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American Sign Language:  "doctor"

NOTE: You will see the sign "doctor" done a number of ways. Do it however your local (qualified) instructor or local Deaf friends do it.


DOCTOR-(medical-doctor) (recommended version)

Tap the fingertips of the dominant "bent hand" twice on the upturned wrist of the base hand.


Discussion:  Where did this sign come from? 
The "bent hand" probably evolved from an earlier version that used an "M" handshape.  Why an "M" handshape?  The "M" comes from back in the "old days" when doctors were commonly known as "medics."  Over time, the bent hand replaced the "M" since the bent hand is easier to produce than an "M" handshape.  Quite a few people (books, instructors, teachers etc.) do this sign with a "D" handshape. It is not worth arguing about. Really. I'm suggesting you know both versions and do it the way your local teacher does it or the way your local Deaf friends do it.  

DOCTOR ("D" version)
In this version of doctor, the right "D" hand taps near where a doctor or nurse would take a person's pulse.  The non-dominant hand (the left hand if you are right handed) can be either relaxed (curled up a bit) or flat.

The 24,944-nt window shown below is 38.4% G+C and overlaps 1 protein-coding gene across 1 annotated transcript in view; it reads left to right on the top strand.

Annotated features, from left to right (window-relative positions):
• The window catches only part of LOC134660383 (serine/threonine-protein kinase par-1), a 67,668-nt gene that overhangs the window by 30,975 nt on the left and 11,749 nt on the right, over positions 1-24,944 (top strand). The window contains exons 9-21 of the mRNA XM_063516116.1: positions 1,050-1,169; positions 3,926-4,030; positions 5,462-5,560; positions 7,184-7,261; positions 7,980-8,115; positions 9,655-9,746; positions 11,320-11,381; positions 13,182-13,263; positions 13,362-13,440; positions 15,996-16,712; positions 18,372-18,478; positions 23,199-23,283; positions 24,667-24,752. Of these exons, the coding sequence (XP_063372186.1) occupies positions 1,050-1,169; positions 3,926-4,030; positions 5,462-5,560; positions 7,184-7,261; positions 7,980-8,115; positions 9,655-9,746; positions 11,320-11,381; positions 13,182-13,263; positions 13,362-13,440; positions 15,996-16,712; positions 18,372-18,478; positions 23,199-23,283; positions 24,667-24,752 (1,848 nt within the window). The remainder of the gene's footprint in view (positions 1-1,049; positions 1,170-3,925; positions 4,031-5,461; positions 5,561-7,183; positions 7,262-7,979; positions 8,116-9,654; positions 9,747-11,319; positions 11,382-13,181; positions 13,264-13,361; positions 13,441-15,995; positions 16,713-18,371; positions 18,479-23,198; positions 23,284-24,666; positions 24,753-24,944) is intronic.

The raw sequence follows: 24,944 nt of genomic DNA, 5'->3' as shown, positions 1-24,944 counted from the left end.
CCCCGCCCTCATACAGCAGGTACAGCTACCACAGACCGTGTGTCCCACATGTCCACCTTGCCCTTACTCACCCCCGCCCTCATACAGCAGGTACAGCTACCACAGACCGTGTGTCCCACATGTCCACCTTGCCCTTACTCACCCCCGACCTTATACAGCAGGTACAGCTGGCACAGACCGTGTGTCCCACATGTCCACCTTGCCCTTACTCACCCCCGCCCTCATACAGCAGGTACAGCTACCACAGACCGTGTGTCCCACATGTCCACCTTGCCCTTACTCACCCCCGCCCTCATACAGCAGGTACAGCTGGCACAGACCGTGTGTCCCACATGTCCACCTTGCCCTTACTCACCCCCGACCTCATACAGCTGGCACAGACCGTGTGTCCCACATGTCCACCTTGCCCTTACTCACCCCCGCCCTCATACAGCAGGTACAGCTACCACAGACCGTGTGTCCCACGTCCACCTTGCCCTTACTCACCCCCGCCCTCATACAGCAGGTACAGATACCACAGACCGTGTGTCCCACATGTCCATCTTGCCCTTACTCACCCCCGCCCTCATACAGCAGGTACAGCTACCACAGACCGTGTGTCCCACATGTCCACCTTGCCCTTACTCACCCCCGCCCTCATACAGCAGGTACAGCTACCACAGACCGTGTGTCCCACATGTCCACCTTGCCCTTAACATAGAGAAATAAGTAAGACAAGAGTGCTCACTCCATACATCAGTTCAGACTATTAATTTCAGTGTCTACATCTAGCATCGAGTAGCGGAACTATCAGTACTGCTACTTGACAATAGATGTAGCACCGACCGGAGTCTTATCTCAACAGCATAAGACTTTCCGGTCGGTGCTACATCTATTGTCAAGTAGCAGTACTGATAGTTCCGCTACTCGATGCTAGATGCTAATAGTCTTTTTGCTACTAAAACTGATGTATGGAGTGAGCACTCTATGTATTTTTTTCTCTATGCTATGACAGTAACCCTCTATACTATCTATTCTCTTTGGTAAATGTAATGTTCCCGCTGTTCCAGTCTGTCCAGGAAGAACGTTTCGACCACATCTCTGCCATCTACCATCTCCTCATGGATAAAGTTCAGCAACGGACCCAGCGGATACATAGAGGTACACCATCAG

A student writes: I
Hi Dr. Bill,
I noticed in the sketch of this sign, the left hand is curled, almost closed. Yet in the variation of the 'doctor' 'medic' 'nurse' pictures, the left hand is open.  Does it make a difference if the left hand is open or closed? Has the sign evolved to the open hand?
Please advise.

It is either.  Really.
The "base hand" handshape is immaterial (it doesn't matter) in that sign.
Most Deaf people if we aren't thinking about it will do the non-dominant hand in the sign DOCTOR with a "relaxed" hand (somewhat curled).  If you ask us to "show you" the sign...we will get all "proper" and tend to do it with a palm-up flat hand.  But when just hanging out amongst ourselves we do it with a relaxed base hand because it takes less effort.
- Dr. Bill

Doctor of Philosophy (PhD) / Doctor of Education (EdD)
Do not use the sign for "medical doctor" to refer to your college professors unless they are indeed an "MD."

There is a difference between the sign for a medical doctor and an "academic" doctor.  "Dr." as in Ph.D. (a doctor of philosophy) is generally fingerspelled.   While the Deaf community is not overly concerned with titles, if you are introducing someone to an audience you would simply spell the letters "D-R" and then the name.

In most everyday communication we don't use titles. We use name signs instead.



The sign "NURSE" is an initialized form of the sign "Doctor."  It uses an "N" handshape on your dominant hand.


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